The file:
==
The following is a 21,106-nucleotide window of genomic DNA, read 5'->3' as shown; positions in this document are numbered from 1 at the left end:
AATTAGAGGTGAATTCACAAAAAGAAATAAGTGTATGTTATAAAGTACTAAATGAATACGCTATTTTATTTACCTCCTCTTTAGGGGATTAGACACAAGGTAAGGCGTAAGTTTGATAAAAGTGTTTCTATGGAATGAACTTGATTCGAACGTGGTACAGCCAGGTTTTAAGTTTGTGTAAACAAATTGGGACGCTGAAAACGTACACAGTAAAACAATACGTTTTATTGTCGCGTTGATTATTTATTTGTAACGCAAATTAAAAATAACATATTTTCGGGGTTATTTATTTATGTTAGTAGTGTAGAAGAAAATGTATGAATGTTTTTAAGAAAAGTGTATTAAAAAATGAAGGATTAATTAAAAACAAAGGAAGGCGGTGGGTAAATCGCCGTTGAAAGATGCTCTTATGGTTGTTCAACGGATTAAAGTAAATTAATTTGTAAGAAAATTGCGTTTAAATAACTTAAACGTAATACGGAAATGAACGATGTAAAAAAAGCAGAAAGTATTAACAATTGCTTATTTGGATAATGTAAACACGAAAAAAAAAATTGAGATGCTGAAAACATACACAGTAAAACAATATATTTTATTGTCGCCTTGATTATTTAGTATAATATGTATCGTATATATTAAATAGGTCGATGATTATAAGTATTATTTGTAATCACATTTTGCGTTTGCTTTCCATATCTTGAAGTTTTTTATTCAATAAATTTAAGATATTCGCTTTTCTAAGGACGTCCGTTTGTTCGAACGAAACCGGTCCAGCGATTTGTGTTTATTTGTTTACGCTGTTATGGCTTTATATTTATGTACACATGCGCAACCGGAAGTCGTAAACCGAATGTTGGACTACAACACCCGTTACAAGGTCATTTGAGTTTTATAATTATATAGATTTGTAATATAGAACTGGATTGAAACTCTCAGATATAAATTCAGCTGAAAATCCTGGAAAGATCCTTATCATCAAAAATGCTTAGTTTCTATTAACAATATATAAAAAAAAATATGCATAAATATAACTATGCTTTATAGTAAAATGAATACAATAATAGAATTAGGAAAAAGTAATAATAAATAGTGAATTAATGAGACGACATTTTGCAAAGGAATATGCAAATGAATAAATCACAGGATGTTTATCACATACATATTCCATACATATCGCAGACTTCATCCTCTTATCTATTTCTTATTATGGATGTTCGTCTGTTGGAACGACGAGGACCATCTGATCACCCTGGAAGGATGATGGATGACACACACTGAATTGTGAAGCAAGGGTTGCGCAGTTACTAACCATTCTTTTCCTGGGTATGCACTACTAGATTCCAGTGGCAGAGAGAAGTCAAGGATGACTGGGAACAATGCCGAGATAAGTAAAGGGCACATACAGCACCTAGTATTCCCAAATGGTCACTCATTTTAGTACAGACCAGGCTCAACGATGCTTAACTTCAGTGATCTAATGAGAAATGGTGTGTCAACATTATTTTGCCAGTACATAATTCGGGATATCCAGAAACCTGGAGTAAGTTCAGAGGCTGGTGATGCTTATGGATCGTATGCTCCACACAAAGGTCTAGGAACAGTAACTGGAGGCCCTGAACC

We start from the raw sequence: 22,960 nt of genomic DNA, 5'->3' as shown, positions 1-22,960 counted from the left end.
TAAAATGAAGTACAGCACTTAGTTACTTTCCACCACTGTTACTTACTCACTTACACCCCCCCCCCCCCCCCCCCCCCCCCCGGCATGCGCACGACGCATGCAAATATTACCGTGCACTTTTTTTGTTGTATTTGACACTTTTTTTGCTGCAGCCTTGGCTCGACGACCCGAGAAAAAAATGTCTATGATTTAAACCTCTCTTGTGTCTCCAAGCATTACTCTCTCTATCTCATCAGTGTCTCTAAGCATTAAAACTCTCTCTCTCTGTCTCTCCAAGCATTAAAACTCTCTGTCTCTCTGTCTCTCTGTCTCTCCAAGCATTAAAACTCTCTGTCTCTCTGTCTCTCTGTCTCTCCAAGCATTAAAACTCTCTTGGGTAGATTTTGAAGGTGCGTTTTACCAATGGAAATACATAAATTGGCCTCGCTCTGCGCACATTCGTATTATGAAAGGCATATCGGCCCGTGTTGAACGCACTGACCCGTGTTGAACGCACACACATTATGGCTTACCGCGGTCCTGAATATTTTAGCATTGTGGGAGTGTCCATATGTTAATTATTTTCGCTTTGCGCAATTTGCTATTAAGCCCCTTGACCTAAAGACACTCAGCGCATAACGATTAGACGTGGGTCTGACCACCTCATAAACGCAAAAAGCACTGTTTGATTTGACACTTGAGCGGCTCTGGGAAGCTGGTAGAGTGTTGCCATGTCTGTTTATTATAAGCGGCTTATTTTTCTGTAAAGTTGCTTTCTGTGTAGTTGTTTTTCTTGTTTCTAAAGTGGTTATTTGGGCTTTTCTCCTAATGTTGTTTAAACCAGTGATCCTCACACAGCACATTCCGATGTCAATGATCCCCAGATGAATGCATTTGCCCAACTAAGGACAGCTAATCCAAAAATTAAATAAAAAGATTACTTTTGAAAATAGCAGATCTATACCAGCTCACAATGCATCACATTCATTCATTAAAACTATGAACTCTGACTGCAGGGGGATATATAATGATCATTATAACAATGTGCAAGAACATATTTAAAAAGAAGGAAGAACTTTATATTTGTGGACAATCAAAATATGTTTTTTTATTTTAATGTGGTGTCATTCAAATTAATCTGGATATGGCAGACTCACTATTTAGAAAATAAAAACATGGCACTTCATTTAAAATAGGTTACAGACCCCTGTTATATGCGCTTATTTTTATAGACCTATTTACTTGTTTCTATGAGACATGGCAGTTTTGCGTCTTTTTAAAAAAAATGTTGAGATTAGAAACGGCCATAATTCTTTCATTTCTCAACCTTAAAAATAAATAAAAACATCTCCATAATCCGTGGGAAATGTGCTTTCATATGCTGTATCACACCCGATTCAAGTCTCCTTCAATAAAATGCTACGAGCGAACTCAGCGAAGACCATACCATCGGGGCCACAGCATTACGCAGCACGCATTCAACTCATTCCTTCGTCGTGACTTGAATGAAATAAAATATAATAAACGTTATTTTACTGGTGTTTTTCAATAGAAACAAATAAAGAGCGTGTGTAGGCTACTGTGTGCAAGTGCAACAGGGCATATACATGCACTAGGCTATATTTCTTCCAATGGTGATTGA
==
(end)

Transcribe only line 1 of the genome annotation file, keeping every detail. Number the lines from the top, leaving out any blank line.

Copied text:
The following is a 21,106-nucleotide window of genomic DNA, read 5'->3' as shown; positions in this document are numbered from 1 at the left end: